- Sales: This was implemented once the product became available but any events that the Owner was attending as a vendor or speaker she had an attractive display and product available at the event for sales. At live events we set sales goals and branded her domain name.
- Affiliate Programs: We created preferred services for clients that referred customers including discounted shipping and free trials of new products
- Trade Shows : This included hair shows, fashion shows trade and shows with a smaller entrance fee to gain social media followers and product testimonials.
- Offline Events : She held a great launch party and showcases her brand at parties and events held by her target market. This was to create brand awareness and generate direct sales
- Speaking Engagements: We developed a simple bio and approached youth based organizations that are always looking for inspiring speakers which hired her to speak about herself and business. Again creating greater brand awareness and photo opportunities for social media.
- Community Building: Through her social media we were able to engage her customers and to post pictures of themselves in the lipstick and featured them as the beauty future of the week in her brand and added them to the referral program.
All of this was done on a budget of no more than $500 and the goal was to generate an online base of prospective clients that had already validated that they liked the product and to now let them anticipate all marketing and sales online.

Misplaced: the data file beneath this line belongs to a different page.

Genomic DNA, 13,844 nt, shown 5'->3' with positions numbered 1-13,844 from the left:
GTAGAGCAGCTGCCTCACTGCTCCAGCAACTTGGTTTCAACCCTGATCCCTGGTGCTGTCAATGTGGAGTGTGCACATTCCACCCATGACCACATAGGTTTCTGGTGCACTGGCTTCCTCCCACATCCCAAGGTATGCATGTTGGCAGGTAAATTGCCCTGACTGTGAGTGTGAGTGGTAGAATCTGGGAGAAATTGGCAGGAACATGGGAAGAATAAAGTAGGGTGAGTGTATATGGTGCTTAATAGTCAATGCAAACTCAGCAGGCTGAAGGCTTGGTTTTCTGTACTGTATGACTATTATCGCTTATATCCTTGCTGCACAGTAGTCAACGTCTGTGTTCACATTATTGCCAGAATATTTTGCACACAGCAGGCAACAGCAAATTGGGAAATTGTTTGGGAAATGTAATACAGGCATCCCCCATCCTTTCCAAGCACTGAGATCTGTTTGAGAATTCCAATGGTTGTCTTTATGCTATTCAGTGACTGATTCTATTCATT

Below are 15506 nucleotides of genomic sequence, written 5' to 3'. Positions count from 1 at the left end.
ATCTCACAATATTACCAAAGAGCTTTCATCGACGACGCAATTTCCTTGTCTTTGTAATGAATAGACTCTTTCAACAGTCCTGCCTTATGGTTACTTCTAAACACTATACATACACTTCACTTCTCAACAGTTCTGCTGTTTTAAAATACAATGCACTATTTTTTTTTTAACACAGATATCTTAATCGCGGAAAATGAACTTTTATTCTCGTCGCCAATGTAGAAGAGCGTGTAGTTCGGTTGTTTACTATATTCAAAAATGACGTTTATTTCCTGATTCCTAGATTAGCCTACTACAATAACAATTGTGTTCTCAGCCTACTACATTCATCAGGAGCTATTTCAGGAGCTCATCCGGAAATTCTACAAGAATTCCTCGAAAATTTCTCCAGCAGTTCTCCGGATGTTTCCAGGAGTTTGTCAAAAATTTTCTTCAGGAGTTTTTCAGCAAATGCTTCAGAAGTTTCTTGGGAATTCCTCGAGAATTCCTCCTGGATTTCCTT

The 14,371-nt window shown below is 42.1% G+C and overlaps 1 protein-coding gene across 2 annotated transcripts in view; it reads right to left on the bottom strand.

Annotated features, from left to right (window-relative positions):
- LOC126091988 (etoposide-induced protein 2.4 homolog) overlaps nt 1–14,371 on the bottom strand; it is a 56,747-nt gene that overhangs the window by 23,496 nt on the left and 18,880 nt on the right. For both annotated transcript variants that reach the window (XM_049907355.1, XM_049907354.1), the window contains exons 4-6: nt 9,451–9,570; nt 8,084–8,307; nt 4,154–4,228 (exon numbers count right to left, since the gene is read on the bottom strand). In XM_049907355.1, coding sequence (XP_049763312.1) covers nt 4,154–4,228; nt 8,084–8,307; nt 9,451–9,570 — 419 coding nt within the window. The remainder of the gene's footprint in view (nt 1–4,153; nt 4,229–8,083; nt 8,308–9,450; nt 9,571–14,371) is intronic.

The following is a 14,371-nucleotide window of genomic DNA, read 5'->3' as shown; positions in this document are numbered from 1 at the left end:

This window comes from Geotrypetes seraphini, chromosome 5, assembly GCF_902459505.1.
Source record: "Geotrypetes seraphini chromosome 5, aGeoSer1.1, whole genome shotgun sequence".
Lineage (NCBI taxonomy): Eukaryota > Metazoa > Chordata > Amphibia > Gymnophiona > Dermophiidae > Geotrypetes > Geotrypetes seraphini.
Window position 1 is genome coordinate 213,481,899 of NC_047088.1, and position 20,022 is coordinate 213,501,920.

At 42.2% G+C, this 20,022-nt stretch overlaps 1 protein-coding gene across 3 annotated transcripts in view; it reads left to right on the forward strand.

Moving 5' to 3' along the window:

Now 19 marketing channels is overwhelming but there is an approach you can take find the ones to start with.
It is called the Bulls-eye Framework
- Brainstorm reasonable ways that you could possibly use each channel.
Do not skip any channels because you don’t know how to use them.
Think about speaking engagements and who would be the ideal audience.
Think about blogs that are speaking to your target market and how you could place
an ad or sponsor it.
- Rank your brainstorming efforts considering:
a) which traction channel seems most feasible and promising right now
b) which channel seems like it could work
c) which is a long shot?
This will also require that you evaluate the cost of each and the timeframe it takes to achieve the desired metrics.
- Prioritize the top three channels that seem most promising.
Here set a timeframe to test these best channels and record the efforts.
Set parameters for positive action and negative actions such gaining customers vs spending more than the product costs.
- Test your ideas in the real world. The goal is to find out which of the priority channels is worth focusing on and making a bigger investment. You want to know:
a) How much will it cost to acquire a new customer through this channel
b) How many customers are possibly available through this channel
c) Are the customers that are responding the ones I want?
d) Collect feedback on the product or service features to improve on the offering and meet
- Focus on the traction channel that is netting good results and wring every bit of traction that you can out of that channel before competitors identify it and it becomes saturated and the price of that channel goes up.
This is why you are encouraged to consider all of the traction channels in the brainstorming phase and overcome biases for ones that you may only be familiar with.
If nothing is working within in your timeframe or budget then you can re-visit the brainstorm list and choose another channel to test.
Ultimately traction is about cost effectively testing some or all of the 19 key marketing channels to gauge customer response and activity to your efforts and then using this data to invest in a bigger campaign to gain the most traction or conversions from it.